“One way to check further TDR price hikes would be to place more emphasis on TDR generation through SRA schemes and other infrastructure projects. The BMC can also consider allowing more premium FSI to be used as against TDR,” he adds.
Developing New FSI Havens…
According to Anand Gupta, Honorary General Secretary, Builders Association of India (BAI), the state government can not arbitrarily increase FSI in the Island city or suburbs as it will create huge infrastructure problems in terms of road widening and water supply. The island city has a total area of just 525 square kilometer, where as the suburbs has a total area of 2500 square kilometers, thereby restricting horizontal growth resulting in land price escalation.
“What government needs to do is... design new areas in MMR region with FSI of 10. Especially the now developing land of Raigad district, which is going to be connected to the mainland by the Nava - Sheva link soon,” says Gupta. There is around 7200 square kilometers area which government can develop in pockets with FSI of 10 providing all the infrastructure facilities like wide roads , open areas, sewage disposal and water supply,” suggests Gupta. “People will have an affordable and planned city just 25 kilometers away from the main town,” he says.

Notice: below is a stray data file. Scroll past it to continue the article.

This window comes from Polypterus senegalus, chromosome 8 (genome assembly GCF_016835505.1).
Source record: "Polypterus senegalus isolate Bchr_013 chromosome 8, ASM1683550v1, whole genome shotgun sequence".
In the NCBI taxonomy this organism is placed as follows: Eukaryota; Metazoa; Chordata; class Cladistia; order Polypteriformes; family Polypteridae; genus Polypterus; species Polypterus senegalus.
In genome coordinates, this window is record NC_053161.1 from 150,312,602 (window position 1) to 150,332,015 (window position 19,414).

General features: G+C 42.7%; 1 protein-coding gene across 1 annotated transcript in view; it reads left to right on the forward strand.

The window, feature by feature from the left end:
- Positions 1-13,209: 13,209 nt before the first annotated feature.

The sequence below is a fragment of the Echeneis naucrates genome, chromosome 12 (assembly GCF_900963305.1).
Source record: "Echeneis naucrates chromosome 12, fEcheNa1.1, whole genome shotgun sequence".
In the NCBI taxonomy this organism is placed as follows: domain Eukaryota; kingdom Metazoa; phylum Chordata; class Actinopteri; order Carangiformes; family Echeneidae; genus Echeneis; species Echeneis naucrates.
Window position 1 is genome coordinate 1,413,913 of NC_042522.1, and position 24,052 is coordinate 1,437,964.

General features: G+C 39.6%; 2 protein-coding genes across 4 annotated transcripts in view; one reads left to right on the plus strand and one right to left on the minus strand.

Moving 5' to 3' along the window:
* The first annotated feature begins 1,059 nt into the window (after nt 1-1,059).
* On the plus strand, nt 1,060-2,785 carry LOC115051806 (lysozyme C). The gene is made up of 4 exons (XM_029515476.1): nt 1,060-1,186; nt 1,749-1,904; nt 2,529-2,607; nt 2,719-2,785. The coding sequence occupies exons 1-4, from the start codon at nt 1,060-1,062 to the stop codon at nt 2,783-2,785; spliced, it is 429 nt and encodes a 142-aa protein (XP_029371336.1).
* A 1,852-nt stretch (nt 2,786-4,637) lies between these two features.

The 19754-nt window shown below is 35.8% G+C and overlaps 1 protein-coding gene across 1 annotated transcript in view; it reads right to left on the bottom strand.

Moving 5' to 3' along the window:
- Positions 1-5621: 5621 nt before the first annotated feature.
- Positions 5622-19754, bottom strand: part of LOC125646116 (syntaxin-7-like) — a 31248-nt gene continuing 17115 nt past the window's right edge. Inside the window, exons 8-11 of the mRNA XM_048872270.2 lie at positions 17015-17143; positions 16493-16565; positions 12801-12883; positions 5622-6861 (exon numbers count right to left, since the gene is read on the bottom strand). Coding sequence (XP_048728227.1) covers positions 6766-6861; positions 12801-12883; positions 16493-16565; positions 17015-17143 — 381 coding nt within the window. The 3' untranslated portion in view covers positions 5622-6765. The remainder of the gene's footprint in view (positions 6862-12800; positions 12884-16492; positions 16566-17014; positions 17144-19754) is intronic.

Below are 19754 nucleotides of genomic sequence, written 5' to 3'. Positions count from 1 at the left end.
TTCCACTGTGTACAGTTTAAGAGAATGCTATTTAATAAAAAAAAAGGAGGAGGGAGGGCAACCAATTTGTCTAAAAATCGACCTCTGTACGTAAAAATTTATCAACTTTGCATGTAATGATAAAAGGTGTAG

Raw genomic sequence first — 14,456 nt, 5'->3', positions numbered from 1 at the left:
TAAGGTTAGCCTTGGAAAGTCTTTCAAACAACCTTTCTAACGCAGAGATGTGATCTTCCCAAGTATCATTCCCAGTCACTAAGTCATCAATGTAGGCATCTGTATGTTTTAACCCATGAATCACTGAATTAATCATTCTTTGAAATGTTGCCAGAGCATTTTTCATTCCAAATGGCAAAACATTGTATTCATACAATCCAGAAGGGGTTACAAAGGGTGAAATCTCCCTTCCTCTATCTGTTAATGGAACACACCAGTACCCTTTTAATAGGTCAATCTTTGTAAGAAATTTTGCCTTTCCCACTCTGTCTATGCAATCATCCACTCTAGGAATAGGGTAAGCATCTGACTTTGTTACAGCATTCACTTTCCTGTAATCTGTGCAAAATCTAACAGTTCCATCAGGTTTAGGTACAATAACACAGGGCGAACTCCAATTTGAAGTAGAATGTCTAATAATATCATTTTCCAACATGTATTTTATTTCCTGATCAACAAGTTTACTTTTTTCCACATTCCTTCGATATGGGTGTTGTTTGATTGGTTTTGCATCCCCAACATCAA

What the government failed to do with Navi Mumbai -while it developed the area with the existing FSI and missed the chance to plan for the future population- government can do it at Raigad,” he adds. The move will result in fewer burdens on the main city and will get the cost of housing down making it affordable,” says Gupta. “Plus by charging premium, the government can earn essential revenue for infrastructure development,” he adds.
Clearly, a strong pitch to increase Mumbai’s permissible FSI is the need of the hour.